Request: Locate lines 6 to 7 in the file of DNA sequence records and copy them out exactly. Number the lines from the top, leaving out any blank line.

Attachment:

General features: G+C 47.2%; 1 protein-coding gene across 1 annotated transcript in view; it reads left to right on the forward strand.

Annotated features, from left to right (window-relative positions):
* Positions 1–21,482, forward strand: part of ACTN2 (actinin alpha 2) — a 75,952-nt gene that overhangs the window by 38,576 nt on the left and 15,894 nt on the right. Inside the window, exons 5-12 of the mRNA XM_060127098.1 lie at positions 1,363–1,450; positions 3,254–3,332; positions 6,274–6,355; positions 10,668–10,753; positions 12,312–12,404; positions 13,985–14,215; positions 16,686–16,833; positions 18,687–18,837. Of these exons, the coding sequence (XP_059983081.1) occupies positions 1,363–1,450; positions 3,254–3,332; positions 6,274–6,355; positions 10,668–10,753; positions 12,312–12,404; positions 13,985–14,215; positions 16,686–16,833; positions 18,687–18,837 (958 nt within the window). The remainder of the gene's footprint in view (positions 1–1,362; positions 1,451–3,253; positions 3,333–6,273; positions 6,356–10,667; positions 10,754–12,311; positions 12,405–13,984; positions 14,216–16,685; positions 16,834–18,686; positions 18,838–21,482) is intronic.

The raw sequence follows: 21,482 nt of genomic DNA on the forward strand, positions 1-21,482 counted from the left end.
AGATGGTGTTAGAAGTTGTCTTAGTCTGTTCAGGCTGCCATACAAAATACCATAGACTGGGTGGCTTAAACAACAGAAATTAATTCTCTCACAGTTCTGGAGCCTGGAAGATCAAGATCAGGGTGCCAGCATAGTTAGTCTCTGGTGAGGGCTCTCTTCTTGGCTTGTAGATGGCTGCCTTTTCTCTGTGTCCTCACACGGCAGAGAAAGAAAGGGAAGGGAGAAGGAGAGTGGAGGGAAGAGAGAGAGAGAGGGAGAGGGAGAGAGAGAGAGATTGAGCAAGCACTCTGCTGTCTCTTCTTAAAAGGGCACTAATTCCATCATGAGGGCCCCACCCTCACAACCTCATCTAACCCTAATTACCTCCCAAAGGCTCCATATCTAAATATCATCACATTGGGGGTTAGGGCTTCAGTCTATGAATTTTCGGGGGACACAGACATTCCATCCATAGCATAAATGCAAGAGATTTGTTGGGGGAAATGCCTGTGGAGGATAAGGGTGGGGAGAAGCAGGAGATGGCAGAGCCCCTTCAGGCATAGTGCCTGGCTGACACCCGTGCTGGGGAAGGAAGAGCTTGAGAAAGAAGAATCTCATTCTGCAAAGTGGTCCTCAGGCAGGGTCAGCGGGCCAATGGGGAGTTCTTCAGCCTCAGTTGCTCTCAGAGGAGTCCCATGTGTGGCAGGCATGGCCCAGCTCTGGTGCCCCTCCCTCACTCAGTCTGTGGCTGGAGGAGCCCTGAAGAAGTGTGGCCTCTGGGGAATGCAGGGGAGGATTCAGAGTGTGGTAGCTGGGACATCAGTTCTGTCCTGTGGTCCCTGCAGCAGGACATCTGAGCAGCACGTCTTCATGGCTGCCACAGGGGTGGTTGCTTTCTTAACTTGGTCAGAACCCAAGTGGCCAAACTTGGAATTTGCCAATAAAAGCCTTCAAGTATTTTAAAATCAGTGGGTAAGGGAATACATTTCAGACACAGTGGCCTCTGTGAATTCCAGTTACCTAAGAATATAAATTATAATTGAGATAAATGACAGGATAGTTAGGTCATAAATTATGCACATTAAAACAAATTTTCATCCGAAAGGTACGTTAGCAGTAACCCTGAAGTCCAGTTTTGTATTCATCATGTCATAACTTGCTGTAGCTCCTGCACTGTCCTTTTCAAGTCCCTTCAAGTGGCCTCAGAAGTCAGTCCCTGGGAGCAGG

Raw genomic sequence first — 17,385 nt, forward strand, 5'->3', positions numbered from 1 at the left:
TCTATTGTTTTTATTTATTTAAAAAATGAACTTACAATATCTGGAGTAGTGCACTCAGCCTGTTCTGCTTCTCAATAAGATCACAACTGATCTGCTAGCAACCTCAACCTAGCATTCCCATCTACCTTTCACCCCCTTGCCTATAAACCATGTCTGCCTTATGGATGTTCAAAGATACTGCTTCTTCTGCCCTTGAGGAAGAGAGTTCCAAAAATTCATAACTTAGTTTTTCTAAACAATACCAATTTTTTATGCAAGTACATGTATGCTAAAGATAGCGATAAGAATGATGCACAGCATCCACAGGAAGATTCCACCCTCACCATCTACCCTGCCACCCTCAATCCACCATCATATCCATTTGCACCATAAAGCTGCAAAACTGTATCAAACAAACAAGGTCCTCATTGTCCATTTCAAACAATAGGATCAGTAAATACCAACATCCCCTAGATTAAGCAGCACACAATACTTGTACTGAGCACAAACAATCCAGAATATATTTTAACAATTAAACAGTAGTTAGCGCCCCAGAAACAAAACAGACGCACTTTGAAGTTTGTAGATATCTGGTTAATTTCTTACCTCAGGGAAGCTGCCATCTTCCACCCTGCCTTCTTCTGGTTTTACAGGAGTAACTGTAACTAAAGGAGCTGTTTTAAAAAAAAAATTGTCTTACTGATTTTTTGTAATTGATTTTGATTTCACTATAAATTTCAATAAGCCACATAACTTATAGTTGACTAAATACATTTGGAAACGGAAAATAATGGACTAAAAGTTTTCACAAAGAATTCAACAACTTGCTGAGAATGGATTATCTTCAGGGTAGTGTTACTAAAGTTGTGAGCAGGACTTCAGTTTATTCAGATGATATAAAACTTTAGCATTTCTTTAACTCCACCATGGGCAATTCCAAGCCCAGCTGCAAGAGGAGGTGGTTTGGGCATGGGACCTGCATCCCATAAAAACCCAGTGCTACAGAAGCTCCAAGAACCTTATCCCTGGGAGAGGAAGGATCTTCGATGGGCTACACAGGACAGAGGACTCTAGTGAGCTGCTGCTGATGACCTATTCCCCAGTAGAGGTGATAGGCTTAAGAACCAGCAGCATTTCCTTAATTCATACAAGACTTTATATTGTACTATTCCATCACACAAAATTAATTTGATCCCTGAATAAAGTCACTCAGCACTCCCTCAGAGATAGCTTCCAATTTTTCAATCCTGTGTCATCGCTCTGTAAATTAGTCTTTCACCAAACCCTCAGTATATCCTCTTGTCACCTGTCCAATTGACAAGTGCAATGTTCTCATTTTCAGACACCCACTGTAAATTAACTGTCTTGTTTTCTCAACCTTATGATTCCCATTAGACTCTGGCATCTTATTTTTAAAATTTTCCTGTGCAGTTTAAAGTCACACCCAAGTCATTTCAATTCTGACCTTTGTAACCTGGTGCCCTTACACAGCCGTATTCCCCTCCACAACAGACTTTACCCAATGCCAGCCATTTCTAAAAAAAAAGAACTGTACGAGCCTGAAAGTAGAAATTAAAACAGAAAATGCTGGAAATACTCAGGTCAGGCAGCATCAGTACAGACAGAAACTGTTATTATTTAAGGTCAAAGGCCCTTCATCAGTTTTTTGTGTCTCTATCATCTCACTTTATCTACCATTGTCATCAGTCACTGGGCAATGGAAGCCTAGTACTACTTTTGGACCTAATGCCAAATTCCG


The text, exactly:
Raw genomic sequence first — 17,385 nt, forward strand, 5'->3', positions numbered from 1 at the left:
TCTATTGTTTTTATTTATTTAAAAAATGAACTTACAATATCTGGAGTAGTGCACTCAGCCTGTTCTGCTTCTCAATAAGATCACAACTGATCTGCTAGCAACCTCAACCTAGCATTCCCATCTACCTTTCACCCCCTTGCCTATAAACCATGTCTGCCTTATGGATGTTCAAAGATACTGCTTCTTCTGCCCTTGAGGAAGAGAGTTCCAAAAATTCATAACTTAGTTTTTCTAAACAATACCAATTTTTTATGCAAGTACATGTATGCTAAAGATAGCGATAAGAATGATGCACAGCATCCACAGGAAGATTCCACCCTCACCATCTACCCTGCCACCCTCAATCCACCATCATATCCATTTGCACCATAAAGCTGCAAAACTGTATCAAACAAACAAGGTCCTCATTGTCCATTTCAAACAATAGGATCAGTAAATACCAACATCCCCTAGATTAAGCAGCACACAATACTTGTACTGAGCACAAACAATCCAGAATATATTTTAACAATTAAACAGTAGTTAGCGCCCCAGAAACAAAACAGACGCACTTTGAAGTTTGTAGATATCTGGTTAATTTCTTACCTCAGGGAAGCTGCCATCTTCCACCCTGCCTTCTTCTGGTTTTACAGGAGTAACTGTAACTAAAGGAGCTGTTTTAAAAAAAAAATTGTCTTACTGATTTTTTGTAATTGATTTTGATTTCACTATAAATTTCAATAAGCCACATAACTTATAGTTGACTAAATACATTTGGAAACGGAAAATAATGGACTAAAAGTTTTCACAAAGAATTCAACAACTTGCTGAGAATGGATTATCTTCAGGGTAGTGTTACTAAAGTTGTGAGCAGGACTTCAGTTTATTCAGATGATATAAAACTTTAGCATTTCTTTAACTCCACCATGGGCAATTCCAAGCCCAGCTGCAAGAGGAGGTGGTTTGGGCATGGGACCTGCATCCCATAAAAACCCAGTGCTACAGAAGCTCCAAGAACCTTATCCCTGGGAGAGGAAGGATCTTCGATGGGCTACACAGGACAGAGGACTCTAGTGAGCTGCTGCTGATGACCTATTCCCCAGTAGAGGTGATAGGCTTAAGAACCAGCAGCATTTCCTTAATTCATACAAGACTTTATATTGTACTATTCCATCACACAAAATTAATTTGATCCCTGAATAAAGTCACTCAGCACTCCCTCAGAGATAGCTTCCAATTTTTCAATCCTGTGTCATCGCTCTGTAAATTAGTCTTTCACCAAACCCTCAGTATATCCTCTTGTCACCTGTCCAATTGACAAGTGCAATGTTCTCATTTTCAGACACCCACTGTAAATTAACTGTCTTGTTTTCTCAACCTTATGATTCCCATTAGACTCTGGCATCTTATTTTTAAAATTTTCCTGTGCAGTTTAAAGTCACACCCAAGTCATTTCAATTCTGACCTTTGTAACCTGGTGCCCTTACACAGCCGTATTCCCCTCCACAACAGACTTTACCCAATGCCAGCCATTTCTAAAAAAAAAGAACTGTACGAGCCTGAAAGTAGAAATTAAAACAGAAAATGCTGGAAATACTCAGGTCAGGCAGCATCAGTACAGACAGAAACTGTTATTATTTAAGGTCAAAGGCCCTTCATCAGTTTTTTGTGTCTCTATCATCTCACTTTATCTACCATTGTCATCAGTCACTGGGCAATGGAAGCCTAGTACTACTTTTGGACCTAATGCCAAATTCCG